CS: It’s funny because I’m sure when you first heard the premise, as most people do, they think it’s a broad comedy, but the humor is very subtle and subdued. Did Nancy include a lot of stage directions in the script? Gillespie: No, there’s no stage directions. (laughs) The scenes are set up. What’s so great about her writing is that it leaves a lot to interpretation. They’ll be having dinner or they’ll sitting on the sofa, but you have to figure out the blocking and how you want to portray that. There’s obviously humor in the choices of the framing and you have to make those choices, but for me, the first choice was just putting Ryan in the film set the tone of the movie, because I knew he was going to take this to an emotional place that wasn’t on the page. That was much more interesting to me. That we could really dig into this character and go on this journey. The humor was a nice by-product. I felt like it was going to be there, it’s going to be inherent. I didn’t know how much, but it’s not really my concern. I think it’s more important that we make this a plausible, believable journey.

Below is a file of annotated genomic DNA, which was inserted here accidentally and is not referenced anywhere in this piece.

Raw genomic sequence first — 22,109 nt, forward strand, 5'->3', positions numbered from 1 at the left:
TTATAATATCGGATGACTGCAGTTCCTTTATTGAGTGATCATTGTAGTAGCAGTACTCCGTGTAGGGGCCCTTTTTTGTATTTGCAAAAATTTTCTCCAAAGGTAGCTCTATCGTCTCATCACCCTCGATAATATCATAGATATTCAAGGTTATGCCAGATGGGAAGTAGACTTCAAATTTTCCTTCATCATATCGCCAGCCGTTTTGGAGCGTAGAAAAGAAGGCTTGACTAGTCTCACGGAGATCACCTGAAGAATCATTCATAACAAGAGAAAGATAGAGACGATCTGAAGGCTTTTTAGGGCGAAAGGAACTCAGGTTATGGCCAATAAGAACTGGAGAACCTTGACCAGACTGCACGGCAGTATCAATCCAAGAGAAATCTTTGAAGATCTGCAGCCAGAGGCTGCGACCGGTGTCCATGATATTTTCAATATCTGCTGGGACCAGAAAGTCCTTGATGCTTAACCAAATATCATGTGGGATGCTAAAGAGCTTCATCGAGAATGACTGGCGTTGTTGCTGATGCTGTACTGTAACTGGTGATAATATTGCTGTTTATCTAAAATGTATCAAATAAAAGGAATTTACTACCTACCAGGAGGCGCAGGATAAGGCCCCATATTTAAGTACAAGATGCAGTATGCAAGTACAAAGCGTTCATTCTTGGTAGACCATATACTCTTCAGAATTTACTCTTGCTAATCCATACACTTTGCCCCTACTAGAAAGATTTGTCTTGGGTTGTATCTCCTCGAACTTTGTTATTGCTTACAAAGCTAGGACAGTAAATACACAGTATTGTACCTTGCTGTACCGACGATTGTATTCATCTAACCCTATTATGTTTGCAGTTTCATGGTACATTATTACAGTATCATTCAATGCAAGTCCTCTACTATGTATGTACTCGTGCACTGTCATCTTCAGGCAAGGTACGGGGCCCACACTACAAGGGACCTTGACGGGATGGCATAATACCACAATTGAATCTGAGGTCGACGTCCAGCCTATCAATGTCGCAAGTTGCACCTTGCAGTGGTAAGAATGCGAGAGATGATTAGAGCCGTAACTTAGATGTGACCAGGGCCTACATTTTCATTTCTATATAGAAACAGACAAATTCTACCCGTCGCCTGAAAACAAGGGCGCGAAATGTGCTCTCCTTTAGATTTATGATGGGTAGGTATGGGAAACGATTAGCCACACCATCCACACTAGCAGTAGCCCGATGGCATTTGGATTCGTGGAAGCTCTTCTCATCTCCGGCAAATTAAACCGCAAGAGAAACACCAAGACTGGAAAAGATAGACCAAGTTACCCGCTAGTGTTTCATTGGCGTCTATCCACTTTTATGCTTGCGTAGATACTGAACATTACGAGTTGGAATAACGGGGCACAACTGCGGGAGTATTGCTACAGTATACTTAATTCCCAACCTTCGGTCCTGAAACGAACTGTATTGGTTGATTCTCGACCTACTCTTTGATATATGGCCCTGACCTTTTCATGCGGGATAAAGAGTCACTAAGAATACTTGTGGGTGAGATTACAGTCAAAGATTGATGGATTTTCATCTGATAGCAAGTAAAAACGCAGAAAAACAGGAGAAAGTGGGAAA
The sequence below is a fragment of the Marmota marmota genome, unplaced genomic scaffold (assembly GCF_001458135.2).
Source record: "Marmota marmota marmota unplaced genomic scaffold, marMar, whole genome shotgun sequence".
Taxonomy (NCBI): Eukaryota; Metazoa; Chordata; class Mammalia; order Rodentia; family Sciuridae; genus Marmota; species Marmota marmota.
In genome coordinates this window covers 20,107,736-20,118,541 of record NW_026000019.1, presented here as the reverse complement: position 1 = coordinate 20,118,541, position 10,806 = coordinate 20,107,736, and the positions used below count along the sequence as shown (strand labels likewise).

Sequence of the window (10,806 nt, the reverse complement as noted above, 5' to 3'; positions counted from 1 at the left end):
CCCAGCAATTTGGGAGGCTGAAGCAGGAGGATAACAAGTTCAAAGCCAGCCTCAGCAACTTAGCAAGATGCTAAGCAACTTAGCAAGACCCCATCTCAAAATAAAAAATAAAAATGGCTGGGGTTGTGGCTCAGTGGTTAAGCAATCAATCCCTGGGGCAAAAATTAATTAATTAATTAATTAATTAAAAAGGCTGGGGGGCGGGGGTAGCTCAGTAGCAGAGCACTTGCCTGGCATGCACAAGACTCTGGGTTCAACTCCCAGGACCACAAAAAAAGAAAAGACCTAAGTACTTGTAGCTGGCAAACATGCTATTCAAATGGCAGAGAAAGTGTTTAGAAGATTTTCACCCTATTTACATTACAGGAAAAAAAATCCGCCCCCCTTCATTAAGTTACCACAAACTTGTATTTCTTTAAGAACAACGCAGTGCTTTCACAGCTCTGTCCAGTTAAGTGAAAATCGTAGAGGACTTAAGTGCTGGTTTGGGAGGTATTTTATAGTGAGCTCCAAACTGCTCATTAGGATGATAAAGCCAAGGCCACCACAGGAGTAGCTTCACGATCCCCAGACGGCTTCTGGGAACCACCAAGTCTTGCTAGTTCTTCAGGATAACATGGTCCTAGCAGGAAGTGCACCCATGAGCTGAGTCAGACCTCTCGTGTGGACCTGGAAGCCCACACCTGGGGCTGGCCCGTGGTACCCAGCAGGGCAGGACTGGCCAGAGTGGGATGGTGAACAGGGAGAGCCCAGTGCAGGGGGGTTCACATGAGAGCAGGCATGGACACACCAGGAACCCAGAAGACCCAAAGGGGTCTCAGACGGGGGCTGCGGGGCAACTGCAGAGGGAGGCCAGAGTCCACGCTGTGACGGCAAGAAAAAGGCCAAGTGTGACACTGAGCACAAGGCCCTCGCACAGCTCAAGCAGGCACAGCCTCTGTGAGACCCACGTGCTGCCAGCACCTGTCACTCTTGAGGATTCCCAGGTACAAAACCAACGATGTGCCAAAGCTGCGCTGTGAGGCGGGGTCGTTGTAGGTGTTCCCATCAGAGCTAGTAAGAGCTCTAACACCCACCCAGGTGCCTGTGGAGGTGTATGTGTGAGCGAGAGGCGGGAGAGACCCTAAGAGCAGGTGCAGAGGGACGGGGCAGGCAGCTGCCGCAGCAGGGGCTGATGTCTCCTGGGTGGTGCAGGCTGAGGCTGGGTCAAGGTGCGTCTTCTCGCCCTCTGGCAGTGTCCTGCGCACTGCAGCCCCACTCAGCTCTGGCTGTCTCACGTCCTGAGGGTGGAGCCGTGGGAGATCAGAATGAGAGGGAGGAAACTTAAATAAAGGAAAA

CS: Were all of your commercials very comedic or comedy based as well? Gillespie: Yeah, everything is comedy. I’ve been doing comedy for twelve years. Which got me to be able to hone the tone and deal with that on a more subtle level.
CS: I haven’t seen “Mr. Woodcock,” but I’m just assuming that’s a little broader than this? Gillespie: It is and you’ll discover that I didn’t do the reshoots. (laughs)